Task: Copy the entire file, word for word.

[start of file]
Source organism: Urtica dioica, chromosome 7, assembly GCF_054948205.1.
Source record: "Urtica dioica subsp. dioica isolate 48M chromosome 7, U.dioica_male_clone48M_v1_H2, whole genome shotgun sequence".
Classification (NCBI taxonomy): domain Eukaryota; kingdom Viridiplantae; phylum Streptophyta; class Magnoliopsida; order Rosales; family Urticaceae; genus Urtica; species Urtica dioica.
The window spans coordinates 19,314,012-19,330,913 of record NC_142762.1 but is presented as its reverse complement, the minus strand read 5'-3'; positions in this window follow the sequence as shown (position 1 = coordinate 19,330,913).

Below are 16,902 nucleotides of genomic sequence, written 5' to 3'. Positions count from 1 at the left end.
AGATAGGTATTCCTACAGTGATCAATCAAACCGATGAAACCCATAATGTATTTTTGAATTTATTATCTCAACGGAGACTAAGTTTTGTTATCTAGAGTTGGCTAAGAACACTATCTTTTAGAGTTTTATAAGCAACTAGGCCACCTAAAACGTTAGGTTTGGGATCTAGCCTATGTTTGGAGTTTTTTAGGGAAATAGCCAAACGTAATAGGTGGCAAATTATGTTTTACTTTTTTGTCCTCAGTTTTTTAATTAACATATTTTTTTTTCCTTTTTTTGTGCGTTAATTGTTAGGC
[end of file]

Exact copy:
Source organism: Urtica dioica, chromosome 7, assembly GCF_054948205.1.
Source record: "Urtica dioica subsp. dioica isolate 48M chromosome 7, U.dioica_male_clone48M_v1_H2, whole genome shotgun sequence".
Classification (NCBI taxonomy): domain Eukaryota; kingdom Viridiplantae; phylum Streptophyta; class Magnoliopsida; order Rosales; family Urticaceae; genus Urtica; species Urtica dioica.
The window spans coordinates 19,314,012-19,330,913 of record NC_142762.1 but is presented as its reverse complement, the minus strand read 5'-3'; positions in this window follow the sequence as shown (position 1 = coordinate 19,330,913).

Below are 16,902 nucleotides of genomic sequence, written 5' to 3'. Positions count from 1 at the left end.
AGATAGGTATTCCTACAGTGATCAATCAAACCGATGAAACCCATAATGTATTTTTGAATTTATTATCTCAACGGAGACTAAGTTTTGTTATCTAGAGTTGGCTAAGAACACTATCTTTTAGAGTTTTATAAGCAACTAGGCCACCTAAAACGTTAGGTTTGGGATCTAGCCTATGTTTGGAGTTTTTTAGGGAAATAGCCAAACGTAATAGGTGGCAAATTATGTTTTACTTTTTTGTCCTCAGTTTTTTAATTAACATATTTTTTTTTCCTTTTTTTGTGCGTTAATTGTTAGGC